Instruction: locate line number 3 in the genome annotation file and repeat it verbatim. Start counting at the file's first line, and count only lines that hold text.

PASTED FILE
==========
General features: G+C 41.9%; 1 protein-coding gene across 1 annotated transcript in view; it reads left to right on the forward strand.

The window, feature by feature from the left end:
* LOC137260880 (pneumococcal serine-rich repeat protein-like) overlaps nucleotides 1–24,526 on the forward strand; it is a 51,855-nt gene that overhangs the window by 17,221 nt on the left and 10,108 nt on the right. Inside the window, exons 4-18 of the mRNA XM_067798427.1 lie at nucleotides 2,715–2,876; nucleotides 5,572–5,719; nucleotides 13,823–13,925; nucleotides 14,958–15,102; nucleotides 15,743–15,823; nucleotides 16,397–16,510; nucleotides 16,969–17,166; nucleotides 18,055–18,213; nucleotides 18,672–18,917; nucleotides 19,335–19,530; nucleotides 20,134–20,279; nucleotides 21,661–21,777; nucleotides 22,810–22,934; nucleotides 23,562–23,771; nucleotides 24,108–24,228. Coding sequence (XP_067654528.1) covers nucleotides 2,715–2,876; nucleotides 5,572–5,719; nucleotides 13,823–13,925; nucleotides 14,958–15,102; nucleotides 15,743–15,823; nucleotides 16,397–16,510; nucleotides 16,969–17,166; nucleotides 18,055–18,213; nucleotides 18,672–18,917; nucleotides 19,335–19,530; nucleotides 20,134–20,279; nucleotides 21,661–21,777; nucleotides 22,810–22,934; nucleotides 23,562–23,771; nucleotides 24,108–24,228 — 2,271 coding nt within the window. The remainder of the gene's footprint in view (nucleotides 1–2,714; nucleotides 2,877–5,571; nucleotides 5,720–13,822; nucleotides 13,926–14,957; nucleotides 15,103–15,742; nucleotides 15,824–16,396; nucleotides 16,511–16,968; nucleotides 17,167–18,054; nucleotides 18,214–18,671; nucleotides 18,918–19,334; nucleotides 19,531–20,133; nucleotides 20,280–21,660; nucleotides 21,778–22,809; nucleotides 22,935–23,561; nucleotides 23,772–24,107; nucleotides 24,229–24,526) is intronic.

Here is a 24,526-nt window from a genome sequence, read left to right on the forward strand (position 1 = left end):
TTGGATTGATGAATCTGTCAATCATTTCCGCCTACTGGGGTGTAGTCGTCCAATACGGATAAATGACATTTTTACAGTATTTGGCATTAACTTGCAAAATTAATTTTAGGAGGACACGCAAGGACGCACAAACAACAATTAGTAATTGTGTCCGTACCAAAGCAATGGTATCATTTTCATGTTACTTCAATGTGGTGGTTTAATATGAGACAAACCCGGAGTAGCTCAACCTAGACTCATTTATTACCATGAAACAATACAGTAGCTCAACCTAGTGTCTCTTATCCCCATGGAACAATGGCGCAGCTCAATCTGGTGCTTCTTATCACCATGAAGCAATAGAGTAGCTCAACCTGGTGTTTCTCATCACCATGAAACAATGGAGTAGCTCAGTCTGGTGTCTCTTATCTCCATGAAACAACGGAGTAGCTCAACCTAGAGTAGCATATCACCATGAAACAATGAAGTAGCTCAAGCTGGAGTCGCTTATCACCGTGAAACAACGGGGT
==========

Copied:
* LOC137260880 (pneumococcal serine-rich repeat protein-like) overlaps nucleotides 1–24,526 on the forward strand; it is a 51,855-nt gene that overhangs the window by 17,221 nt on the left and 10,108 nt on the right. Inside the window, exons 4-18 of the mRNA XM_067798427.1 lie at nucleotides 2,715–2,876; nucleotides 5,572–5,719; nucleotides 13,823–13,925; nucleotides 14,958–15,102; nucleotides 15,743–15,823; nucleotides 16,397–16,510; nucleotides 16,969–17,166; nucleotides 18,055–18,213; nucleotides 18,672–18,917; nucleotides 19,335–19,530; nucleotides 20,134–20,279; nucleotides 21,661–21,777; nucleotides 22,810–22,934; nucleotides 23,562–23,771; nucleotides 24,108–24,228. Coding sequence (XP_067654528.1) covers nucleotides 2,715–2,876; nucleotides 5,572–5,719; nucleotides 13,823–13,925; nucleotides 14,958–15,102; nucleotides 15,743–15,823; nucleotides 16,397–16,510; nucleotides 16,969–17,166; nucleotides 18,055–18,213; nucleotides 18,672–18,917; nucleotides 19,335–19,530; nucleotides 20,134–20,279; nucleotides 21,661–21,777; nucleotides 22,810–22,934; nucleotides 23,562–23,771; nucleotides 24,108–24,228 — 2,271 coding nt within the window. The remainder of the gene's footprint in view (nucleotides 1–2,714; nucleotides 2,877–5,571; nucleotides 5,720–13,822; nucleotides 13,926–14,957; nucleotides 15,103–15,742; nucleotides 15,824–16,396; nucleotides 16,511–16,968; nucleotides 17,167–18,054; nucleotides 18,214–18,671; nucleotides 18,918–19,334; nucleotides 19,531–20,133; nucleotides 20,280–21,660; nucleotides 21,778–22,809; nucleotides 22,935–23,561; nucleotides 23,772–24,107; nucleotides 24,229–24,526) is intronic.